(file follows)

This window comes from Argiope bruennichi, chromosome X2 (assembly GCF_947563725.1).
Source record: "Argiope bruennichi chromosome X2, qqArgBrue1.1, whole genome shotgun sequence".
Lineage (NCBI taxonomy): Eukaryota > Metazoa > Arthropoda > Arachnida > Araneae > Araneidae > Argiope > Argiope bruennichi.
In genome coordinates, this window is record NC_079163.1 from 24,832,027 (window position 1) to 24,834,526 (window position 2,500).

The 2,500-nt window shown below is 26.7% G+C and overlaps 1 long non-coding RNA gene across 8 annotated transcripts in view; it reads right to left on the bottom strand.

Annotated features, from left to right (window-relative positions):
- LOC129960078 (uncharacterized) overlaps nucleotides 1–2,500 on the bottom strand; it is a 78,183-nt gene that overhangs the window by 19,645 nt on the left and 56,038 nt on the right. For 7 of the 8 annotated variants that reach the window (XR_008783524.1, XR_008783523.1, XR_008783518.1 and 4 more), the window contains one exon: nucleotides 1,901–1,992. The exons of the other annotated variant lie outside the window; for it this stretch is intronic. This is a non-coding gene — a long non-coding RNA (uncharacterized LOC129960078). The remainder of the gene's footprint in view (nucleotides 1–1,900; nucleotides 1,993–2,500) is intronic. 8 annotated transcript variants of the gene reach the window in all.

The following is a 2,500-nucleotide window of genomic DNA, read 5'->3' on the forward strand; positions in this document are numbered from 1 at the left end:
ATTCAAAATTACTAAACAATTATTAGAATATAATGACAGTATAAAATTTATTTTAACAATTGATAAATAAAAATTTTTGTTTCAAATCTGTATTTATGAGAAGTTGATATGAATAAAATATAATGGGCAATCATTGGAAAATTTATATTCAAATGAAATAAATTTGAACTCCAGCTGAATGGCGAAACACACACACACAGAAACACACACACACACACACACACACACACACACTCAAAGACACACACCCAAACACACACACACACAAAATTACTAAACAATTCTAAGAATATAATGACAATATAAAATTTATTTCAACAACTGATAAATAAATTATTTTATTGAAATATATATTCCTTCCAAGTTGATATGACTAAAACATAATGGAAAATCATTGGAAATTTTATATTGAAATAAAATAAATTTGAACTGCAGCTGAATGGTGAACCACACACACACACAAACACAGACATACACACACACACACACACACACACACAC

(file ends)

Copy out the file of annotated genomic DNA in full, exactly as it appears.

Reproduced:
This window comes from Argiope bruennichi, chromosome X2 (assembly GCF_947563725.1).
Source record: "Argiope bruennichi chromosome X2, qqArgBrue1.1, whole genome shotgun sequence".
Lineage (NCBI taxonomy): Eukaryota > Metazoa > Arthropoda > Arachnida > Araneae > Araneidae > Argiope > Argiope bruennichi.
In genome coordinates, this window is record NC_079163.1 from 24,832,027 (window position 1) to 24,834,526 (window position 2,500).

The 2,500-nt window shown below is 26.7% G+C and overlaps 1 long non-coding RNA gene across 8 annotated transcripts in view; it reads right to left on the bottom strand.

Annotated features, from left to right (window-relative positions):
- LOC129960078 (uncharacterized) overlaps nucleotides 1–2,500 on the bottom strand; it is a 78,183-nt gene that overhangs the window by 19,645 nt on the left and 56,038 nt on the right. For 7 of the 8 annotated variants that reach the window (XR_008783524.1, XR_008783523.1, XR_008783518.1 and 4 more), the window contains one exon: nucleotides 1,901–1,992. The exons of the other annotated variant lie outside the window; for it this stretch is intronic. This is a non-coding gene — a long non-coding RNA (uncharacterized LOC129960078). The remainder of the gene's footprint in view (nucleotides 1–1,900; nucleotides 1,993–2,500) is intronic. 8 annotated transcript variants of the gene reach the window in all.

The following is a 2,500-nucleotide window of genomic DNA, read 5'->3' on the forward strand; positions in this document are numbered from 1 at the left end:
ATTCAAAATTACTAAACAATTATTAGAATATAATGACAGTATAAAATTTATTTTAACAATTGATAAATAAAAATTTTTGTTTCAAATCTGTATTTATGAGAAGTTGATATGAATAAAATATAATGGGCAATCATTGGAAAATTTATATTCAAATGAAATAAATTTGAACTCCAGCTGAATGGCGAAACACACACACACAGAAACACACACACACACACACACACACACACACACTCAAAGACACACACCCAAACACACACACACACAAAATTACTAAACAATTCTAAGAATATAATGACAATATAAAATTTATTTCAACAACTGATAAATAAATTATTTTATTGAAATATATATTCCTTCCAAGTTGATATGACTAAAACATAATGGAAAATCATTGGAAATTTTATATTGAAATAAAATAAATTTGAACTGCAGCTGAATGGTGAACCACACACACACACAAACACAGACATACACACACACACACACACACACACACAC